Tracking gold from mine-to-market

Wednesday June 07 2017

A Union of Congolese Patriots fighter oversees workers at a gold mine in Iga Barriere, Ituri region, northeast of DR Congo. FILE PHOTO | AFP

The Great Lakes region has successfully implemented the first conflict-free artisanal supply chain for tracing gold from mining sites to buyers in the international market.

Partnership Africa Canada (PAC) has developed the Just Gold project to ensure traceability of the precious mineral and formalise the artisanal mining sector at Ituri in eastern Democratic Republic of Congo.

It sets standards that guide miners and suppliers in conflict-affected areas and provides certification that these have been met. Such certification covers all mining in the Great Lakes region.

The Just Gold project offers incentives to encourage gold miners to channel their product through responsible exporters who will ultimately ensure they get fair and transparent prices and technical assistance in return for legal sales.

Miners in DRC are prone to corruption and violence since gold mined by artisans is often a conduit through which armed groups are financed. This inevitably leads to exploitation of mining communities and loss of revenue for government when gold is smuggled.

READ: DR Congo cracks down on gold smugglers


The PAC executive director Joanne Lebert said almost 600 miners have been registered since the Just Gold project began in 2015 in Ituri Province. A successful chain has been established from mining sites up to the eventual exporters.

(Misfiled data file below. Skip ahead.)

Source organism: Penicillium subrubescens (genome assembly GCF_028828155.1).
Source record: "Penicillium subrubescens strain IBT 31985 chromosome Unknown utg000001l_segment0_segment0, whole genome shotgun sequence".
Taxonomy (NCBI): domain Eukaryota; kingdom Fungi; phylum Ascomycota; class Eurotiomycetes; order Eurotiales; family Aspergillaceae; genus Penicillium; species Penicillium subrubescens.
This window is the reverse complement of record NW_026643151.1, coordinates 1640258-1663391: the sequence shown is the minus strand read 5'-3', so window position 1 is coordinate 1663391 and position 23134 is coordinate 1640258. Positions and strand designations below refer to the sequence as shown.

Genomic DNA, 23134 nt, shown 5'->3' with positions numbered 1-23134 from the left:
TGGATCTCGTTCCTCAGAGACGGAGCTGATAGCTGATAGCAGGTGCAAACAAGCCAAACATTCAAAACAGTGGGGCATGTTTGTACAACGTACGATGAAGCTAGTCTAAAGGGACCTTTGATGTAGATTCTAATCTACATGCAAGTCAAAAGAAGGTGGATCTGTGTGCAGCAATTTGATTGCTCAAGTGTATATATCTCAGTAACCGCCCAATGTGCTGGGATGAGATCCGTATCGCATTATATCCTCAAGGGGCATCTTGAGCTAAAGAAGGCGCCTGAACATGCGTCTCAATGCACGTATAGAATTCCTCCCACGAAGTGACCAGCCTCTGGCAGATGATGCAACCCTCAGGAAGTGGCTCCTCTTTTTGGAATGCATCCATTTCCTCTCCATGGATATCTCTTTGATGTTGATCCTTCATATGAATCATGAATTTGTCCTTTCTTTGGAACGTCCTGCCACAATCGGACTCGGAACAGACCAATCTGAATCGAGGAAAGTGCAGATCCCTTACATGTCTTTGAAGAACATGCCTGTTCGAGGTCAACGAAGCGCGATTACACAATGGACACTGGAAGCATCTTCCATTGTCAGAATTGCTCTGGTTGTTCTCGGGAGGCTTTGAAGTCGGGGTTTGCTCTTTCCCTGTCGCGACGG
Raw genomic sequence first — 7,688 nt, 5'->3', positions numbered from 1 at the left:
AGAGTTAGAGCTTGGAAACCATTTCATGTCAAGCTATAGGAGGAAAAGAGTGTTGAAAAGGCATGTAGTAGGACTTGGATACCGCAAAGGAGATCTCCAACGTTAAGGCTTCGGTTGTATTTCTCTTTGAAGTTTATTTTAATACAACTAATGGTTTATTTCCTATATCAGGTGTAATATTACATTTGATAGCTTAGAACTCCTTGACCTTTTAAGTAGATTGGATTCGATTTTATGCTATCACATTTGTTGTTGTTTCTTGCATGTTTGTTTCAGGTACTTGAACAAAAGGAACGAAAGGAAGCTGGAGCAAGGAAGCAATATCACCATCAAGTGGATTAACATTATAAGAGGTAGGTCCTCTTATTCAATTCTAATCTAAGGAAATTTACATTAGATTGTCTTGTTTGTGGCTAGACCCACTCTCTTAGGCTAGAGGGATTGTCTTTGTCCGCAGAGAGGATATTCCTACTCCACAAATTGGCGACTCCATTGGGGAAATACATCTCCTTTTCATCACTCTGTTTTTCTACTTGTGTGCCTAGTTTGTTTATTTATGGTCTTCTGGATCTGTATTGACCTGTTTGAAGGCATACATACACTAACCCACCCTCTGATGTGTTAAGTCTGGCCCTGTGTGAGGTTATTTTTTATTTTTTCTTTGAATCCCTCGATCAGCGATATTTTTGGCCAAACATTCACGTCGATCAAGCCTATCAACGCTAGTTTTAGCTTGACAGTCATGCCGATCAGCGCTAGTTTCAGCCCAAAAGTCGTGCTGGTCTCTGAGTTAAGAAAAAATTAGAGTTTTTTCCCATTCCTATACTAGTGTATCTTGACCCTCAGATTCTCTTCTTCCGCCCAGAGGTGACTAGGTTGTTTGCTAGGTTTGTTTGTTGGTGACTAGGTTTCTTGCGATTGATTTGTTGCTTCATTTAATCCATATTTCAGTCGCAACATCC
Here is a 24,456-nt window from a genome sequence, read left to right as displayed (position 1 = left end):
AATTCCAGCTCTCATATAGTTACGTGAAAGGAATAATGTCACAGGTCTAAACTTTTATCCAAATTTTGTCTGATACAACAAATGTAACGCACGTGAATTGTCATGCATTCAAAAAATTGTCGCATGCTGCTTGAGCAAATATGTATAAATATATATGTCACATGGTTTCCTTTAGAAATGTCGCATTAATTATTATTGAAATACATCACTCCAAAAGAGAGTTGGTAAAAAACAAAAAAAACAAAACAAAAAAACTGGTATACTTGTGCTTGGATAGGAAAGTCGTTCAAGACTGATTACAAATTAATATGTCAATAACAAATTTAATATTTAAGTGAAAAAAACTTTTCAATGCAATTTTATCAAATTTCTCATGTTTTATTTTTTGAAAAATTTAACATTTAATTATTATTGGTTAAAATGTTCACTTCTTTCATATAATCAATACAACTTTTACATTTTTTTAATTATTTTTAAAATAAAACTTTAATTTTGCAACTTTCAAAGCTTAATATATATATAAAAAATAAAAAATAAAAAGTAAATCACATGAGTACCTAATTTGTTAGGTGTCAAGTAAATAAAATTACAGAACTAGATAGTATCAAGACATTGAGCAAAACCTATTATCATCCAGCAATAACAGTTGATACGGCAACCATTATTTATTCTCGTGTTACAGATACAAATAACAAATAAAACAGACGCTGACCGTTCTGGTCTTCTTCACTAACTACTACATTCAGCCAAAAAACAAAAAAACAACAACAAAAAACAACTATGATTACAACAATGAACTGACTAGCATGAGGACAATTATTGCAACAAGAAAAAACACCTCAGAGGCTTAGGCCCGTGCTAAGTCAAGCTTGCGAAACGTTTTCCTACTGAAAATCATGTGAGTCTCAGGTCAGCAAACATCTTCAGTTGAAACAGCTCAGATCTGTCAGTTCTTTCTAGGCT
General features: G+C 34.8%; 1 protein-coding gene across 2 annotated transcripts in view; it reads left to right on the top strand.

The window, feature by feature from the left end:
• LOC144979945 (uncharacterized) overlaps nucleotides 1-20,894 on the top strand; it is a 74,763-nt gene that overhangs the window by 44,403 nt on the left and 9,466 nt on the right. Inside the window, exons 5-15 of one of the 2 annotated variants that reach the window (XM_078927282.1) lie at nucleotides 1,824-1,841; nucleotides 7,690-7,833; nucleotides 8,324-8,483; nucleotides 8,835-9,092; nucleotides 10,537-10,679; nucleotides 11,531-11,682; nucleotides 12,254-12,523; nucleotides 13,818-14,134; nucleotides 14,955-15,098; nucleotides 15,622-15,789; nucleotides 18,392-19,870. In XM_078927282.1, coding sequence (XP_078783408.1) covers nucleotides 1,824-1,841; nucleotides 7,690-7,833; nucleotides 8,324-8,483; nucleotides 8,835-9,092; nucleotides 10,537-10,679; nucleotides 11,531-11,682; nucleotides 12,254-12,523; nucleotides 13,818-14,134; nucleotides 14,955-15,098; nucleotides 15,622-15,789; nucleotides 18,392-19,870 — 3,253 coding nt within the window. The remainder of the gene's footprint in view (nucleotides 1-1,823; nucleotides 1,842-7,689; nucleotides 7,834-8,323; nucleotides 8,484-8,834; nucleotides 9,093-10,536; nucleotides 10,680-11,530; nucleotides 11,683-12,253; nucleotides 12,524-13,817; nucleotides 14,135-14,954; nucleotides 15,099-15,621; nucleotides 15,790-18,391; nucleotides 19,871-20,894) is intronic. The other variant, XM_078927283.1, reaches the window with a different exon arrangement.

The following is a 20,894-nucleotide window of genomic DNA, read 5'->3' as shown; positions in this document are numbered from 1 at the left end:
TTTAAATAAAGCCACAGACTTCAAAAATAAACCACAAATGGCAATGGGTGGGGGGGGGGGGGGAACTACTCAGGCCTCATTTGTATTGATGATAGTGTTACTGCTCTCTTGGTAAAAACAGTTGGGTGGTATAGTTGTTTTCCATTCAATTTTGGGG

PAC has researched and analysed the gold supply chain by artisans in order to better understand women’s role in the sector. Armed with these findings, Just Gold has improved awareness of women’s rights, their right to access, control and benefit of resources. It also encourages women to take up leadership roles through skills building and training.

Miners sensitisation

The hardest thing is to prove that gold mined by artisans in eastern DRC is conflict-free so as to ensure gold is sourced from a free people. Miners are taught better exploitation techniques and offered equipment. Gold thus produced must be sold through legal channels.

“In the Just Gold project, the legal conduit for gold is a model trading house that buys gold at competitive, fair and transparent price, packages it, and sells the gold on to a partnered legal exporter,” said Ms Lebert.

The Just Gold project has undertaken a comprehensive environmental impact assessment. It is also promoting sensitisation of miners on safe mining practices that conserve the environment.

She said Partnership Africa Canada will engage international refiners and jewellers to buy the gold directly from the project’s exporters so as to complete the chain of custody from the goldmine to the consumer.

The project currently has one local exporter who has been vetted. Should any risks arise, sales of gold to the exporter can be suspended.

The project is designed to be financially sustainable so that profit margins from gold sales cater for operating costs, traceability and servicing equipment. As volumes rise and global interest increases, miners should also get higher prices.

A percentage is also invested in a managed community development fund to promote local natural resource governance and ensure residents of Ituri who participate in the project are the ultimate beneficiaries of the gold from their mines.

Ms Lebert said PAC plans to implement the project in South Kivu Province using the lessons learned in Ituri to expand operations.

Separately, discussions are ongoing with the DRC government to create a conducive regulatory and legal environment to encourage artisans and small-scale miners to sell gold legally. The ultimate objective would of course be to improve livelihoods and community security.